Responding to Offers

Responding to Offers

Icons_main_Shake Hands
Icons_main_Shake Hands

Once a buyer is interested in making an offer on your home, the buyer’s agent will prepare a “purchase and sale agreement”, or real estate contract.  This written document will lay out all the terms and conditions of the sale, as proposed by the buyer. 

Once an offer is written, the buyer’s agent (also called the “selling agent”) will deliver this offer to me (the “listing agent”).  Some selling agents prefer to present their offer in person; others will deliver it via email.  Regardless of how the offer is received, you and we need to review it.  Typically, your time limit for response is anywhere from several hours to several days. 

When reviewing the offer, some of the key points we will consider are: 

  • Purchase Price 
  • Financing 
    • Down payment amount/percentage 
    • Type of loan (Conventional, FHA, VA, other) 
    • Closing Cost Requests 
  • Inspection Clauses
    • Hazardous materials (asbestos, lead-based paint)
    • House 
    • Sewer line 
    • Septic/drainfield  
    • Well 
  • Title Review 
  • Closing Date 
  • Possession Date 

As a seller, you have three options upon receipt of the offer.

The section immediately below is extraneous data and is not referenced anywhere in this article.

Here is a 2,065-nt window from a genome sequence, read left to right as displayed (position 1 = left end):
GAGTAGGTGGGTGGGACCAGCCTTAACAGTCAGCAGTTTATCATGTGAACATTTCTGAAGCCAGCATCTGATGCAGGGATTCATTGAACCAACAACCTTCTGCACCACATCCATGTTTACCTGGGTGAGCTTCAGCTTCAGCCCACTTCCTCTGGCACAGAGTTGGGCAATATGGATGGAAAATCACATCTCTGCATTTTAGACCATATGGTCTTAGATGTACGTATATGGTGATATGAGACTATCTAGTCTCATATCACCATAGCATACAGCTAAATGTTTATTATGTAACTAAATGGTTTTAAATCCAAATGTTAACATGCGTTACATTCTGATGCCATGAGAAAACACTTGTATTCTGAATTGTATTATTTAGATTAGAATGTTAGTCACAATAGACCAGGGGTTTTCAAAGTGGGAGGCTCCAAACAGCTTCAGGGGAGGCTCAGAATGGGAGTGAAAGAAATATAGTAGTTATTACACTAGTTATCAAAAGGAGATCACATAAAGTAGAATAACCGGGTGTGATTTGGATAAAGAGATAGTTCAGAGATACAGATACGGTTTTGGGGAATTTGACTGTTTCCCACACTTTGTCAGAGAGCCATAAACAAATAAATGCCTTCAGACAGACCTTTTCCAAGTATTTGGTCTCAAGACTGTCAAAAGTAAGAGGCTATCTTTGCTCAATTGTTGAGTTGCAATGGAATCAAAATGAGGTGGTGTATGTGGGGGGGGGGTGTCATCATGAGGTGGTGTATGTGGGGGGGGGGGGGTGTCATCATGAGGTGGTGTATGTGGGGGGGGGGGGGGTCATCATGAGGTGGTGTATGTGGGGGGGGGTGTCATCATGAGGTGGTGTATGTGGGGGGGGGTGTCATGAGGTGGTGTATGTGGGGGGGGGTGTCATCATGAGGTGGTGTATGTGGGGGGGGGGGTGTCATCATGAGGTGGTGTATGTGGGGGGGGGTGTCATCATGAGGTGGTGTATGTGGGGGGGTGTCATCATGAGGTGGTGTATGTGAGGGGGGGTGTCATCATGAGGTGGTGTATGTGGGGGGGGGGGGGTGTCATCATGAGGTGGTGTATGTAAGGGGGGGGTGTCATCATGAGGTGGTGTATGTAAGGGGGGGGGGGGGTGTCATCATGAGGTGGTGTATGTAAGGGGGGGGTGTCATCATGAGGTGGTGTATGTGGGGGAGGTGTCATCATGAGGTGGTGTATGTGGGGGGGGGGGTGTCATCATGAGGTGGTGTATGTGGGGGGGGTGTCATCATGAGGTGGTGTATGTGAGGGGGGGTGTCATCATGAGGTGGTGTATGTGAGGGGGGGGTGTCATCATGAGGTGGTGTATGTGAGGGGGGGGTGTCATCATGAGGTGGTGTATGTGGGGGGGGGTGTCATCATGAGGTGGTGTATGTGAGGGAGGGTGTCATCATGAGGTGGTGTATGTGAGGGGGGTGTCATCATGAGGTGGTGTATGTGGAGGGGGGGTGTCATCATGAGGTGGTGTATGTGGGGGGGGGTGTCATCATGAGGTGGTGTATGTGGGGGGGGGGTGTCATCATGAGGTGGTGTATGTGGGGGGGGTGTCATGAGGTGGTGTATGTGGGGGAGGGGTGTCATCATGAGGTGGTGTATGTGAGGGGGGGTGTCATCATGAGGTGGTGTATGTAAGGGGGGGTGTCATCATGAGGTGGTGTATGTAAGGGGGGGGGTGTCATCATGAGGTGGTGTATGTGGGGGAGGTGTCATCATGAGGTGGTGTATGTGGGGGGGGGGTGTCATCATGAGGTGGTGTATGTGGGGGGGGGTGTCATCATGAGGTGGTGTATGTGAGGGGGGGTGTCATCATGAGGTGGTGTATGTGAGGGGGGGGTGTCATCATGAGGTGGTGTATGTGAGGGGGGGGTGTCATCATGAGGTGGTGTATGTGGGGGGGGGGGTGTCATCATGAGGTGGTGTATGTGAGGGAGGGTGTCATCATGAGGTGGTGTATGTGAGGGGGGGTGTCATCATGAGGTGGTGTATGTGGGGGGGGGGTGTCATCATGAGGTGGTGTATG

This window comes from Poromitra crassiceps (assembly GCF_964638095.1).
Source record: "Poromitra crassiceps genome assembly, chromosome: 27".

1. Accept the offer as written. 
  2. Counter the offer on those terms and conditions which are not acceptable to you. 
  3. Reject the offer 

Acceptance of the offer—as written—puts buyer and seller in a position of “mutual acceptance”, and is the trigger for counting the days for the purposes of deadlines.

A counteroffer from the seller to the buyer allows the buyer a specified period of time to accept the seller’s counter- offer, after which point the offer expires with no contractual obligation on the part of either the buyer or the seller. Upon receipt of a counteroffer from the seller, a buyer has the same options as those available to the seller when reviewing the original offer – acceptance of the offer as written, a counteroffer to the other party, or a decision not to respond to the offer. The number of counteroffers made between buyer and seller are limited only by the interest of the parties to continue to negotiate toward an agreement.

Rejecting the offer is always an option, although one not I encourage. I like to view any offer as a jumping off point and welcome the opportunity to negotiate on your behalf.

As your agent, I will provide guidance as you review offers, and can assist you in determining if the terms and conditions offered are appropriate for your marketplace.   Ultimately, you will be in a position to determine the response to the buyer that will get your home sold on mutually agreeable terms.

Thinking about selling?

Don’t start the process without talking with a professional. Reach out and let’s start the conversation.